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Meditation for Beginners

Meditation for Beginners

Meditation is the practice of creating peace with oneself and occurs when the mind is calm and silent. This practice dates back to around 1500 B.C. There are a few different ways to approach meditation, but the most common form for beginners is through mindfulness meditation. Mindfulness meditation is a simple way to ease into growing your practice and can help open up your mind to other styles of meditation later on. There are many physical and mental benefits that come from practicing meditation on a consistent basis.

Meditation can:

  • Help relieve stress
  • Lower blood pressure
  • Improve sleeping habits
  • Gain clarity and peace of mind
  • Increase energy levels

Before you begin any type of meditation you will need to find a quiet place away from any distractions. Make sure to put away and turn off any technology that may interrupt your practice. When choosing your meditation spot you should find a place where you can relax and one that you can visit on a consistent basis. The more frequently you meditate in a repeated location the more comfortable and at ease you will be to take your meditation to a deeper level. Feel free to use a cushion or blanket to sit on while you meditate or simply take a seat on the ground.

After you pick a location, take a seat with legs loosely crossed and sit upright. Palms rest facing down on the tops of your thighs and eyes will shut as you begin to concentrate on your breath moving in and out through your nose. Tuck your chin in a little to create added length to the back of your neck and relax your jaw.

Once settled, place one palm over your heart and one over your belly. Feel your heart beating into one palm as your belly fills and empties in the other. Keep your hands here and engage your pranayama, Sanskrit for breathing, to calm the mind and prepare it for meditation. The most common form of pranayama is 4-4-4-4 breathing. This means you will fill up your lungs as you count to 4, pause at the top for 4 seconds, exhale for 4, and hold at the bottom of your breath for 4 seconds. Keep breathing like this for 10 rounds.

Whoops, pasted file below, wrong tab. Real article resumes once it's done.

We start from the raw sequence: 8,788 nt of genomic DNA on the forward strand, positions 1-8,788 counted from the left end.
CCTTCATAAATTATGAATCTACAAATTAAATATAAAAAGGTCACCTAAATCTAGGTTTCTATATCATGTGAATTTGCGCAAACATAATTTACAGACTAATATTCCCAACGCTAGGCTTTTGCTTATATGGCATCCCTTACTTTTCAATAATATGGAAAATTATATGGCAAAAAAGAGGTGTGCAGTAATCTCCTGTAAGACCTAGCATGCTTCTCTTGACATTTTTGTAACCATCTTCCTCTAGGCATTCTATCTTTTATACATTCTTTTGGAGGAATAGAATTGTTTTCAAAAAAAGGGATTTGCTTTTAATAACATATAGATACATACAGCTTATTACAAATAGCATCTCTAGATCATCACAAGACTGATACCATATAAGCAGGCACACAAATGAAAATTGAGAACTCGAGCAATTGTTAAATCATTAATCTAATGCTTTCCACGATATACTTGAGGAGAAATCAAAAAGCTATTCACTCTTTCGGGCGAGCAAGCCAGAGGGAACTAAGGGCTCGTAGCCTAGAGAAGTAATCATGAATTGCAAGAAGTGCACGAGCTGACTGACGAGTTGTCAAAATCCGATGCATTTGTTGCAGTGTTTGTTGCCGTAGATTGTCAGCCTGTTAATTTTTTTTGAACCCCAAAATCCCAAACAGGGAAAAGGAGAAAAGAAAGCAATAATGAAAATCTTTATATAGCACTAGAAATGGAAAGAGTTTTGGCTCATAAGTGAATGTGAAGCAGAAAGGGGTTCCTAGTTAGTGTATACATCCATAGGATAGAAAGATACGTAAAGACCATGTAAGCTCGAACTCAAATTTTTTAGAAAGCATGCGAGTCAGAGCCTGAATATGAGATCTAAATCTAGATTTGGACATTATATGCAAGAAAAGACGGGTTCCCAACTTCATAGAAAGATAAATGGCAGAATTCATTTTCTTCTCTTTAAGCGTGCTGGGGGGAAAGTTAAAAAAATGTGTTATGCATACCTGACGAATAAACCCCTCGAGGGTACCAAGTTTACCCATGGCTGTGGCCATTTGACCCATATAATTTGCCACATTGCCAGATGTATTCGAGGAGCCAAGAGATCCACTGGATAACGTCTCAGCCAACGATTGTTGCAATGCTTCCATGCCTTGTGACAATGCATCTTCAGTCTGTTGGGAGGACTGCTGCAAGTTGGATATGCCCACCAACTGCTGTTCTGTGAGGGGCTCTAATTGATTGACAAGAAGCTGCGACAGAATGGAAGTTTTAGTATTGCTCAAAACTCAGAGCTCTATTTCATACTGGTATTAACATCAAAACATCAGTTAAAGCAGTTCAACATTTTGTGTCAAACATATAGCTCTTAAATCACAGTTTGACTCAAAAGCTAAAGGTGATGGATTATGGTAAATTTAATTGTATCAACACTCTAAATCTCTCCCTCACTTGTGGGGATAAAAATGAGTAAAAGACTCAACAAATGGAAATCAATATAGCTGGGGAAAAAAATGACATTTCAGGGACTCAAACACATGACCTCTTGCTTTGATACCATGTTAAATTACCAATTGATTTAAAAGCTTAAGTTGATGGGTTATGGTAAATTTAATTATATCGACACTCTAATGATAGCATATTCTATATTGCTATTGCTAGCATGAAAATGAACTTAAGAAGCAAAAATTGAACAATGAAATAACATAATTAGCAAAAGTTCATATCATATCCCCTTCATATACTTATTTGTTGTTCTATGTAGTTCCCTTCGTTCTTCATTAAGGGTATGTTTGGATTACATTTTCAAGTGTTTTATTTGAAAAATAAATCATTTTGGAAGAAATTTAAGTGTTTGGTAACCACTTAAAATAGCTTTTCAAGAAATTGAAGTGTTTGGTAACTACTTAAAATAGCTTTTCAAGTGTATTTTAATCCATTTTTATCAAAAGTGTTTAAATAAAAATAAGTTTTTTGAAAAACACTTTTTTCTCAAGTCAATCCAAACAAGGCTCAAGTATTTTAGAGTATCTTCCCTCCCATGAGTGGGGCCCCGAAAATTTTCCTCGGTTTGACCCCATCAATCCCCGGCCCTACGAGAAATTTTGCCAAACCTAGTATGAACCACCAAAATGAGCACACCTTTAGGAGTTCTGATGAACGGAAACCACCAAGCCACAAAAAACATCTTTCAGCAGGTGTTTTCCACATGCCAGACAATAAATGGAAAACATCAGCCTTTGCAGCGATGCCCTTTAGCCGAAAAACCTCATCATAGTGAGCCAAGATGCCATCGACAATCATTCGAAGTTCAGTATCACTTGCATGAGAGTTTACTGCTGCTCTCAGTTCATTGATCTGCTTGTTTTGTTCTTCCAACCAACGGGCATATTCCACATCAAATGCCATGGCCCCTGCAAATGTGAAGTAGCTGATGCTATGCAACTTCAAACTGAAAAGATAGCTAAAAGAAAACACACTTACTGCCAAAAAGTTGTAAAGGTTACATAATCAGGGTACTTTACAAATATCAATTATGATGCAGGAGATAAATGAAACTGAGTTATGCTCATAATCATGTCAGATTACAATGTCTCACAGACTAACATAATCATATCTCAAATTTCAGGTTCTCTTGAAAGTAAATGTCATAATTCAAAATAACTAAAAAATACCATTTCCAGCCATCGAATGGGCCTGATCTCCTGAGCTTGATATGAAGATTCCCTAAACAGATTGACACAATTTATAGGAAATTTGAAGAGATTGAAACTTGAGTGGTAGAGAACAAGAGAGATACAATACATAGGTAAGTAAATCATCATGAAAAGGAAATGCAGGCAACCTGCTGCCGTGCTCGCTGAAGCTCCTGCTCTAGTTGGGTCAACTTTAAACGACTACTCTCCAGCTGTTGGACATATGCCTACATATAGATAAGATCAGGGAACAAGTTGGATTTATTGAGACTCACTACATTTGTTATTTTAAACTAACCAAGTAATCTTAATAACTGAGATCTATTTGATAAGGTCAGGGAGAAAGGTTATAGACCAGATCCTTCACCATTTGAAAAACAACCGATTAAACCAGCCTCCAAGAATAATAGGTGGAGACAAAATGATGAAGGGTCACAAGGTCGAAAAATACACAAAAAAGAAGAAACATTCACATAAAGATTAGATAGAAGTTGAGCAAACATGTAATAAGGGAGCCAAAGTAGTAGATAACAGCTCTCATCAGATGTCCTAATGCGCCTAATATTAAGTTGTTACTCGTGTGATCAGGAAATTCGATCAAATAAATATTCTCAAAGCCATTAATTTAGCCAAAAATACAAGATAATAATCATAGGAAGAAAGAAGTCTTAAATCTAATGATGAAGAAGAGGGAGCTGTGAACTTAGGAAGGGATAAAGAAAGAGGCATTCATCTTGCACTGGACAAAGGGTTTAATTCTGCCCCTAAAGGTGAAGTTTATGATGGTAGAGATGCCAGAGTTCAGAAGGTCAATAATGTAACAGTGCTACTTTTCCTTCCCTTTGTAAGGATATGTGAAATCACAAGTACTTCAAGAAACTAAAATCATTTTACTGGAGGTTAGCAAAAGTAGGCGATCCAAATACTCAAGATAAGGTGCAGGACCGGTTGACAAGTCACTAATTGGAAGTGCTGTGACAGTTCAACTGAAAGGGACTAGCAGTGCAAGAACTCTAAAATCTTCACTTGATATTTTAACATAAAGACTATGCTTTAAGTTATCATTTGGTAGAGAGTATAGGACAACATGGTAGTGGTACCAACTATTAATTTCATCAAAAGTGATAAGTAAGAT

Meditation For BeginnersRelease your hands back to your thighs, palms can face down again or palms can face up as you connect your index finger to your thumb creating your Jnana (juhnah-nuh) Mudra. This mudra will clear the mind and improve concentration. Find stillness in your thoughts, bringing awareness to your breath and its natural movement, rising and falling in your chest. Bring attention to your third eye, the spot between your eyebrows, as you silence your mind. This may be difficult to do at first, but remember it’s okay if thoughts come and go throughout your meditation. Allow yourself to gently acknowledge those thoughts and then release them, just like waves rolling in and out on a beach. Welcome any miscellaneous thoughts with a light heart and let them be taken back out to sea.

Meditation for Beginners
Let your body ground itself to the Earth below you as you continue to find stillness for 5 more minutes. It’s okay if your practice ends up short or past the remaining 5 minutes. Once you find yourself slowly starting to bring yourself back to the present, bring your hands to your heart’s center so that your palms face one another. Give yourself permission to slip away from what your day has in store and allow yourself to enjoy a brief moment of peace. Slowly blink your eyes awake as you complete your meditation. Note that this is your practice and there are no rights or wrongs. Your practice will continue to develop the more you meditate. Consistency is key to meditation rather than how long the duration of meditation lasts.

Meditation For Beginners

5 Heart-Opening Yoga Poses

5 Heart-Opening Yoga Poses

April 14, 2016

We naturally shield ourselves from previous experiences in our life by closing our hearts off in order to protect ourselves. It’s important that we encourage ourselves to reopen our hearts again so we are able to flourish and grow, surrendering to the present and allowing more room for joy to enter back in. These five heart-opening yoga poses will challenge you physically and mentally to help build a grounded foundation for a more open heart.

*Please listen to the wisdom of your body while practicing these poses. Also, please warm up properly before attempting these poses with a SUN A sequence.

Bhujangasana: Cobra Pose